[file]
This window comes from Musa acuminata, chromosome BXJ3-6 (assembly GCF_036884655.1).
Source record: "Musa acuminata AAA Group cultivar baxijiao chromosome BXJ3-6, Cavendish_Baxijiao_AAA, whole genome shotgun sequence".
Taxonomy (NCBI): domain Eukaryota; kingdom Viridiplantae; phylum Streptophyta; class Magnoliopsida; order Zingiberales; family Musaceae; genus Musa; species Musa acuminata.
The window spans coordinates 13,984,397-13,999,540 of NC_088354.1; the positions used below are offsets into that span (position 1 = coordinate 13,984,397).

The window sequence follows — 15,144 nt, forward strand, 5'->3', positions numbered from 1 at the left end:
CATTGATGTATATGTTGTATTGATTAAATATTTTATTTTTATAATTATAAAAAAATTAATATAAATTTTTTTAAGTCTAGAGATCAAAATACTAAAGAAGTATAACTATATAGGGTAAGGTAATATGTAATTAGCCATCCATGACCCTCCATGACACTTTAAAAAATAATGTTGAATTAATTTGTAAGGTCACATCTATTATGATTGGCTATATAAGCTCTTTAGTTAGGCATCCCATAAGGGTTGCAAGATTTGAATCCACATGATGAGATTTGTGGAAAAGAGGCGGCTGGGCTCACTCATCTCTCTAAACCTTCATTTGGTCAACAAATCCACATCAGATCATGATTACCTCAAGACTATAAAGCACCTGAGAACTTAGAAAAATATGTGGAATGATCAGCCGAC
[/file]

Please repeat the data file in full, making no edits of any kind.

This window comes from Musa acuminata, chromosome BXJ3-6 (assembly GCF_036884655.1).
Source record: "Musa acuminata AAA Group cultivar baxijiao chromosome BXJ3-6, Cavendish_Baxijiao_AAA, whole genome shotgun sequence".
Taxonomy (NCBI): domain Eukaryota; kingdom Viridiplantae; phylum Streptophyta; class Magnoliopsida; order Zingiberales; family Musaceae; genus Musa; species Musa acuminata.
The window spans coordinates 13,984,397-13,999,540 of NC_088354.1; the positions used below are offsets into that span (position 1 = coordinate 13,984,397).

The window sequence follows — 15,144 nt, forward strand, 5'->3', positions numbered from 1 at the left end:
CATTGATGTATATGTTGTATTGATTAAATATTTTATTTTTATAATTATAAAAAAATTAATATAAATTTTTTTAAGTCTAGAGATCAAAATACTAAAGAAGTATAACTATATAGGGTAAGGTAATATGTAATTAGCCATCCATGACCCTCCATGACACTTTAAAAAATAATGTTGAATTAATTTGTAAGGTCACATCTATTATGATTGGCTATATAAGCTCTTTAGTTAGGCATCCCATAAGGGTTGCAAGATTTGAATCCACATGATGAGATTTGTGGAAAAGAGGCGGCTGGGCTCACTCATCTCTCTAAACCTTCATTTGGTCAACAAATCCACATCAGATCATGATTACCTCAAGACTATAAAGCACCTGAGAACTTAGAAAAATATGTGGAATGATCAGCCGAC